On Oct. 3, I’ll have the opportunity to speak at the seventh annual NACEDA (National Alliance of Community Economic Development Associations) Summit. Hosted by the Greektown Casino-Hotel in Detroit, the theme is “What’s Working?” Considering the NACEDA Summit is taking a road trip for the first time in seven years, it’s only appropriate the group decided to convene in the Motor City.
Despite bad press, Detroit offers countless examples of what’s working. For starters, meetings are not only safe and thriving, a transformation is happening here more rapidly than at any other time in history. Likewise, Detroit is not the ‘black eye’ of America and Motown magic continues to attract business. Case in point, the “Super Bowl of Conferences” will be held here in 2015.
Generally, I think visitors are surprised by everything the city has to offer. And if you doubt me, just ask my friend Jeanette Pierce of D:hive. I recently had the good fortune to tour several Detroit sites with her as a committee chair for the aforementioned event. Not only is she the city’s most unabashed advocate, but she’s an absolute wealth of information about Detroit and its many points of interest.
So, as a self-proclaimed “meetings coach” and Michigan native, I’m pleased to have been invited by Brian McGrain of CEDAM (Community Economic Development Association of Michigan) to submit a presentation proposal for this year’s summit. My session will illuminate current best practices in training and conference session planning and has come to be titled, “Leveraging Strategy to Amplify Education Initiatives.”
Although I’m a firm supporter of developing sessions unique to conference objectives and attendee needs, I often raise this theme of “intentionality.” In an article I wrote in June 2002 for Associations Now, I encouraged readers to take a break from the daily firefighting we’ve come to expect and instead approach tasks with more reflection, strategy and collaboration.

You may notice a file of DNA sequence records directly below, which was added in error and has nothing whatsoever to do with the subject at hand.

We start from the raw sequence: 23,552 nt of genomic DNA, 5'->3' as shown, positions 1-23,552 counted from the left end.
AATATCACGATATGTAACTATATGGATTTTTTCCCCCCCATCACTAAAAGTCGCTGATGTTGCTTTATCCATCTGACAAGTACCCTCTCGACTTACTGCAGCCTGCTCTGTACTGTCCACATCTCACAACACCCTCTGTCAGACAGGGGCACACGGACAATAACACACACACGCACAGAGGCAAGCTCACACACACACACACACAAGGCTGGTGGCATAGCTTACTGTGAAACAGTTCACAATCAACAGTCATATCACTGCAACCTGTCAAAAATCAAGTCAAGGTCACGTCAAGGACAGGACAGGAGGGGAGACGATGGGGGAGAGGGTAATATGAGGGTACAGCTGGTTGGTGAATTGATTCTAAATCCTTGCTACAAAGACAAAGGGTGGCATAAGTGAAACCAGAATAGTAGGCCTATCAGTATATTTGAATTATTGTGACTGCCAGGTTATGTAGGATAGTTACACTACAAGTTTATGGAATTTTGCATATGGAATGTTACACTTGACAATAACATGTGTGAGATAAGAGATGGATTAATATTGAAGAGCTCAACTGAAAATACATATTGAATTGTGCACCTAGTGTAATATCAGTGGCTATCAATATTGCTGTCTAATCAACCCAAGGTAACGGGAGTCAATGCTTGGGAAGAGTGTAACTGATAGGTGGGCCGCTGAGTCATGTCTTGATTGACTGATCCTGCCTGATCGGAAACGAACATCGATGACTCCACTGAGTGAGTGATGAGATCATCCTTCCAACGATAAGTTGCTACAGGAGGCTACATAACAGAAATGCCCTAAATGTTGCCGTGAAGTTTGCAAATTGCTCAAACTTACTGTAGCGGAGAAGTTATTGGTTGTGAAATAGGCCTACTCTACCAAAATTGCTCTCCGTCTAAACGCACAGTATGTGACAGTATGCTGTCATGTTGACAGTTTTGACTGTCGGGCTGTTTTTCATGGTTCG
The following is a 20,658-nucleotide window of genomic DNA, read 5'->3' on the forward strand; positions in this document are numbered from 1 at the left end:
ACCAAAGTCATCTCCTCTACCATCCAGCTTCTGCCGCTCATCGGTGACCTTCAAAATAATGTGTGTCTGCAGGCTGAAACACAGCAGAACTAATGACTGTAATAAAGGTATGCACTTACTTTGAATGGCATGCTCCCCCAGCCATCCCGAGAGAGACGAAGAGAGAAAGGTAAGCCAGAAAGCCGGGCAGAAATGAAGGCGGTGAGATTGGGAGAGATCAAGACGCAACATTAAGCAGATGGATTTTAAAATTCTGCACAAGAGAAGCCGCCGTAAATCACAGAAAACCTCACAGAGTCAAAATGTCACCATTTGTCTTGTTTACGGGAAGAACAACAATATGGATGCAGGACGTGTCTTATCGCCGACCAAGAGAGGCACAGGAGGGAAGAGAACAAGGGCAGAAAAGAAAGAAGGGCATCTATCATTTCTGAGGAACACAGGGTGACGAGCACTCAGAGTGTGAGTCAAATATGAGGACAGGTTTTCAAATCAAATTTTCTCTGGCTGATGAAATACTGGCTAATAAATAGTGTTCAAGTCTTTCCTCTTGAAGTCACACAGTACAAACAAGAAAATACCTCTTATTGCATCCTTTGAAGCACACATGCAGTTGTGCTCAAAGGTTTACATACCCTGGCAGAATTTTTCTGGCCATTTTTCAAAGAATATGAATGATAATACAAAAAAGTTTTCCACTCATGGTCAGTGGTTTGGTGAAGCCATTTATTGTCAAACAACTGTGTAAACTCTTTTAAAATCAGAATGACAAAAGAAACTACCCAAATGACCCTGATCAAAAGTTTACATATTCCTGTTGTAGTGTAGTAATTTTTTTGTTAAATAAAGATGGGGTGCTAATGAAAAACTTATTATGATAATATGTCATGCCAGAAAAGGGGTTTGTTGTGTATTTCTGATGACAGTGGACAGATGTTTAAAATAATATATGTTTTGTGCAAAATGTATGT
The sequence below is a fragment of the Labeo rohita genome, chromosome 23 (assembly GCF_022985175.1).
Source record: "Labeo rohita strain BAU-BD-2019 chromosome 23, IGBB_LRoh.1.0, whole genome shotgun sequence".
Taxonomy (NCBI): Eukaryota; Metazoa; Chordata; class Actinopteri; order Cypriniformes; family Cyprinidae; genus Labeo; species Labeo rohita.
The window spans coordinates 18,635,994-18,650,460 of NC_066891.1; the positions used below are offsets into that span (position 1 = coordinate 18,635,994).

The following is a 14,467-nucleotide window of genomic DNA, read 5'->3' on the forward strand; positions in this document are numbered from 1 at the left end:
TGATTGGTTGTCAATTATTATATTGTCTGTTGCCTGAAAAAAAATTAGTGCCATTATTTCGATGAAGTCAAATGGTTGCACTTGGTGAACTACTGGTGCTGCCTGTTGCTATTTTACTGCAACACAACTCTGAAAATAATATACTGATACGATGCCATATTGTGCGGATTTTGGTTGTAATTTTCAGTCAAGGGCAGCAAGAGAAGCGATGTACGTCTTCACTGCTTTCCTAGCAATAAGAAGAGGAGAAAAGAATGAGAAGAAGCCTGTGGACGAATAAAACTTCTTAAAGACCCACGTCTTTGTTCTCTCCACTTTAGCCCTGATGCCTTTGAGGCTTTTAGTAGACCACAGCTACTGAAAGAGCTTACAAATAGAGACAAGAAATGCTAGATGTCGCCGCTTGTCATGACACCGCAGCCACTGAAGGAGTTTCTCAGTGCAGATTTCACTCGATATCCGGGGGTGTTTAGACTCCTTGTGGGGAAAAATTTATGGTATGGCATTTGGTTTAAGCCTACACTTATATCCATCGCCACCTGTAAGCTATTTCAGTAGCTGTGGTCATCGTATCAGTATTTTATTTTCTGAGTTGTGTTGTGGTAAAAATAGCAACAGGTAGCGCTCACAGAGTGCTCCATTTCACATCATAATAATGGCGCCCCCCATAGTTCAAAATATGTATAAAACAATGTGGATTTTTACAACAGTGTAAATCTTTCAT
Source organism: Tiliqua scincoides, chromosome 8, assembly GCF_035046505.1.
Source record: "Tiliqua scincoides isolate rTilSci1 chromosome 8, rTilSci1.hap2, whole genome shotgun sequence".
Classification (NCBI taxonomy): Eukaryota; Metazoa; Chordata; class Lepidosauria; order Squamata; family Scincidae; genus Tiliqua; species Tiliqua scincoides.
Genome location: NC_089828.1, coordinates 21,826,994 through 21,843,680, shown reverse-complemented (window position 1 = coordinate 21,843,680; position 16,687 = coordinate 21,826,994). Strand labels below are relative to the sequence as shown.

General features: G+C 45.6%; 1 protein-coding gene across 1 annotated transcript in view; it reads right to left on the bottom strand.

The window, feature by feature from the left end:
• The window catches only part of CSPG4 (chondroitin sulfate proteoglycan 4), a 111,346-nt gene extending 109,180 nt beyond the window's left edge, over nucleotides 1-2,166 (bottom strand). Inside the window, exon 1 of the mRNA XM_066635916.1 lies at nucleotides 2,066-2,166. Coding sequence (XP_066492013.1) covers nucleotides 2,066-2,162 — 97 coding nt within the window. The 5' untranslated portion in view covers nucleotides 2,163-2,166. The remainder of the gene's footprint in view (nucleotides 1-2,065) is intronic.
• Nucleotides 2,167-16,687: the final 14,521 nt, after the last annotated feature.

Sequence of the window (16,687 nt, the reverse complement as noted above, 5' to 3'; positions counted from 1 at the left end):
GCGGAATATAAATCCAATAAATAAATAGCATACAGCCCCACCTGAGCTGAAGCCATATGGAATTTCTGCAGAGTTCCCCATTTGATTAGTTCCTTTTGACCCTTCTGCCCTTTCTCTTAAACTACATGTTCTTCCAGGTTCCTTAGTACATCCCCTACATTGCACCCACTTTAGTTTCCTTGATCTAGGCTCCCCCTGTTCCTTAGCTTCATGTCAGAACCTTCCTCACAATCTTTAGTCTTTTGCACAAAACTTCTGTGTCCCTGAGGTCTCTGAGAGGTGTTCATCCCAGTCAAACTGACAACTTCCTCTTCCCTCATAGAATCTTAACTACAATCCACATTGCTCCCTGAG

In the spirit of this advice, take a moment to consider participation in your current suite of professional development programs. What’s inhibiting attendance? We’re likely all feeling the pressures of time, competition, money and technology. But when specifically asked during a recent NACEDA prep session, leaders added travel, opportunity costs, value proposition and marketing to their list of challenges.
I consider my own work with the Michigan Association of REALTORS earlier this year. During a similar powwow with the best and the brightest minds, local association leaders added certification, continuing education credits, programming for disparate experience levels, personal/professional motivation and regulations – all of which resonated with this group, as well.
So it’s clearly time to start thinking differently about education, including what it means to meet the unique needs of our professional development consumers (as dwindling attendance and revenue is likely not an alternative we’re willing to accept). While distance learning is one possible solution, it’s not the only solution. The Meetings Report reminds us to diversify revenue, reward difference, value context, maximize opportunities and prioritize learning.
To prioritize learning means to:
1. Develop and apply an intentional education strategy;
2. Experiment with more creative instructional strategies that align with adult learning theory; and
3. Deliberately explore the intersection that exists between logistics and learning.
I think we can all agree that the days of talking head, instructor-led sessions are waning. To remain relevant, organizations must elevate the quality and sophistication of their programs, build the reputation of their signature events and improve their bottom lines. This session will answer the simple question: How can we do that?
In the meantime, I’m curious to know: What’s inhibiting attendance at your organization’s events? When it comes to training/conference session planning, what needs improvement? How much adult learning theory informs your meetings/events? Share your thoughts in the comments and I’ll hope to see you Thursday.
Aaron Wolowiec is founder and president of Event Garde, a Michigan-based professional development consulting firm. Event Garde works with association leaders who want to deliver dynamic, meaningful and compelling education and networking experiences.